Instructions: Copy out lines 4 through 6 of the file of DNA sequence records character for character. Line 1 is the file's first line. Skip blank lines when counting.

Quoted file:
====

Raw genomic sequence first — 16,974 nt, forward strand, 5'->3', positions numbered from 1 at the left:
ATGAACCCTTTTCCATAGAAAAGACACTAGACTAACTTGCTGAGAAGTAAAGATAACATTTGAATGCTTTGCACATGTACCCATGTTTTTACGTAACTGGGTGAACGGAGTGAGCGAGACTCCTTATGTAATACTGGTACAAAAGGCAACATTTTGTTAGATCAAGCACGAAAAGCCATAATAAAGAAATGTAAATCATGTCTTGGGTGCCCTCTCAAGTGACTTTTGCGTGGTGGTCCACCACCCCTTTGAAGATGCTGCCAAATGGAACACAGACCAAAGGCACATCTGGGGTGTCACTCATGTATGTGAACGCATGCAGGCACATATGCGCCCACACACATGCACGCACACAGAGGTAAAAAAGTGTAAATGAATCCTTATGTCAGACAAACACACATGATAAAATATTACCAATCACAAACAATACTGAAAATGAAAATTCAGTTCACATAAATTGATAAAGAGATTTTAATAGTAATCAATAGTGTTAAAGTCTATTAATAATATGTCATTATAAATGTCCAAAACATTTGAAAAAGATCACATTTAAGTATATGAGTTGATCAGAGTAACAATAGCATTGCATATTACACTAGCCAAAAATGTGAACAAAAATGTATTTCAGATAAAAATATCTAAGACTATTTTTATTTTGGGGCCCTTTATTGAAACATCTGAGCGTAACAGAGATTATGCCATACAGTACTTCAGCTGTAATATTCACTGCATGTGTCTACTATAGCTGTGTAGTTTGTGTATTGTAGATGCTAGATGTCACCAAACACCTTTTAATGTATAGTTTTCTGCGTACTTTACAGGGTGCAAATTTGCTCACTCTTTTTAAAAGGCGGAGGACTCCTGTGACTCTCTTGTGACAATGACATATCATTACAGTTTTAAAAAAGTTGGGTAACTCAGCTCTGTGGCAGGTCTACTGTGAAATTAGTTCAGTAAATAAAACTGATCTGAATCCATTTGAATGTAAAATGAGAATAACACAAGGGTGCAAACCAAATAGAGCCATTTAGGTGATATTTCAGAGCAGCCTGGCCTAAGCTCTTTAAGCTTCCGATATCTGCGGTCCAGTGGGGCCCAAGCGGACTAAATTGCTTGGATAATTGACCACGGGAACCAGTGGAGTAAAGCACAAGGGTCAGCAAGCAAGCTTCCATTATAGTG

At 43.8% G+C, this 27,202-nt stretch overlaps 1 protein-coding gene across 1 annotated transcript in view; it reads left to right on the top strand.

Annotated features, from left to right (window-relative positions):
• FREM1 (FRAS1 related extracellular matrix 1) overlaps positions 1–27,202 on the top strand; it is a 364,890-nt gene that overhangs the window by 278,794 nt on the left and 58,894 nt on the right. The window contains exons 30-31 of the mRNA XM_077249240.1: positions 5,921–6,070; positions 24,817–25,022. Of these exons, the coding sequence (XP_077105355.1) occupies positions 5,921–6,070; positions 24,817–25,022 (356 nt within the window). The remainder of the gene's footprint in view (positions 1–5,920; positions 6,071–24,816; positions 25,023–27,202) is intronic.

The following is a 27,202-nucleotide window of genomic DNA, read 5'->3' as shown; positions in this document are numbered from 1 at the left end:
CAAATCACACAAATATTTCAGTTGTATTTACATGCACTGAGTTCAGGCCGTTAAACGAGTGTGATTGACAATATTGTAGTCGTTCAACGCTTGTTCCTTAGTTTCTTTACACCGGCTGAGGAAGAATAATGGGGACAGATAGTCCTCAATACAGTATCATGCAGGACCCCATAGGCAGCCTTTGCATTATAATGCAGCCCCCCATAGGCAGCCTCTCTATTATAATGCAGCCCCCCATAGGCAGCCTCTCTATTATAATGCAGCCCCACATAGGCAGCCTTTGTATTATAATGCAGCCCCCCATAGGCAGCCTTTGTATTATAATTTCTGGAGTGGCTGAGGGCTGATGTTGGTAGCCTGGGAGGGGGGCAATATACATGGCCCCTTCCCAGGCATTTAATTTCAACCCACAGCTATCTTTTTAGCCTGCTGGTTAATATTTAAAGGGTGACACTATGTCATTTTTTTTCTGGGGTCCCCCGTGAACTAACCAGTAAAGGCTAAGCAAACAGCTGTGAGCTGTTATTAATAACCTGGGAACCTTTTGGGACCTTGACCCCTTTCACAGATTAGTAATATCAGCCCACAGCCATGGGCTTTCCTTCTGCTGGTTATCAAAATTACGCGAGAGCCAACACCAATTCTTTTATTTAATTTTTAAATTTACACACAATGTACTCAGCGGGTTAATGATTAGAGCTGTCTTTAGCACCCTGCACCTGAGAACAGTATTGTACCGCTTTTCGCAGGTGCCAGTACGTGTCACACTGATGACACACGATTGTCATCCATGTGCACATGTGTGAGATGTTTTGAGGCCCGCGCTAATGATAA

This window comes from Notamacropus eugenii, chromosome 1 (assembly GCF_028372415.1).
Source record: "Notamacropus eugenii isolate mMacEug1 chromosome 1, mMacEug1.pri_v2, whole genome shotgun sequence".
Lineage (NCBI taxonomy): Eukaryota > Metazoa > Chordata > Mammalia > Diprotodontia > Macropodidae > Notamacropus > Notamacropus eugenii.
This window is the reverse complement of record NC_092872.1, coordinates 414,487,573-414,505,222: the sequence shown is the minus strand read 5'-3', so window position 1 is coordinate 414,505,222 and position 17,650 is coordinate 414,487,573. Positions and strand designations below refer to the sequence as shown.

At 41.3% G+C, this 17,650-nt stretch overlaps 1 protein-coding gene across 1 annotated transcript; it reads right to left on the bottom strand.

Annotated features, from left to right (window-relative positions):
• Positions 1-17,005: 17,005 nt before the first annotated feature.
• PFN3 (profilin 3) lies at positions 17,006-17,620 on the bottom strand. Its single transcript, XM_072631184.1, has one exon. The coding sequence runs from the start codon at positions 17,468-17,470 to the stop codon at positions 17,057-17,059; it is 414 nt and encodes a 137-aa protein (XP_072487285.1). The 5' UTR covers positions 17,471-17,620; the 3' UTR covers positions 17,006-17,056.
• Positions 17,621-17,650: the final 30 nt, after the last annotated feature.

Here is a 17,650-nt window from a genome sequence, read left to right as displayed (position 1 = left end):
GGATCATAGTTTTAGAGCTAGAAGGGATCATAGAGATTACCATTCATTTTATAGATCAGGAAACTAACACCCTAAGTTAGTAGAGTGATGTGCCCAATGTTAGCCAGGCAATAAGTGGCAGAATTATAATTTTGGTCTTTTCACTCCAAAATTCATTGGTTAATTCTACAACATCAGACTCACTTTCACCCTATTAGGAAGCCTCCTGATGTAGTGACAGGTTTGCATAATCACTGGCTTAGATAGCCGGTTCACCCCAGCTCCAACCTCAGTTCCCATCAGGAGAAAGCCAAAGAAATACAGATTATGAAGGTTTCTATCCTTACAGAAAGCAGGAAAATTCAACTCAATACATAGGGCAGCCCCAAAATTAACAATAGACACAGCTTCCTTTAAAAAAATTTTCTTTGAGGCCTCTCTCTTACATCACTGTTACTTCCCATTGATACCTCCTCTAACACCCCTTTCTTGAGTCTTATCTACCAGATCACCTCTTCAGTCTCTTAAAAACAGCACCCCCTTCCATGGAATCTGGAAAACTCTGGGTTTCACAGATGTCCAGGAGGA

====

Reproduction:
Annotated features, from left to right (window-relative positions):
• FREM1 (FRAS1 related extracellular matrix 1) overlaps positions 1–27,202 on the top strand; it is a 364,890-nt gene that overhangs the window by 278,794 nt on the left and 58,894 nt on the right. The window contains exons 30-31 of the mRNA XM_077249240.1: positions 5,921–6,070; positions 24,817–25,022. Of these exons, the coding sequence (XP_077105355.1) occupies positions 5,921–6,070; positions 24,817–25,022 (356 nt within the window). The remainder of the gene's footprint in view (positions 1–5,920; positions 6,071–24,816; positions 25,023–27,202) is intronic.

The following is a 27,202-nucleotide window of genomic DNA, read 5'->3' as shown; positions in this document are numbered from 1 at the left end: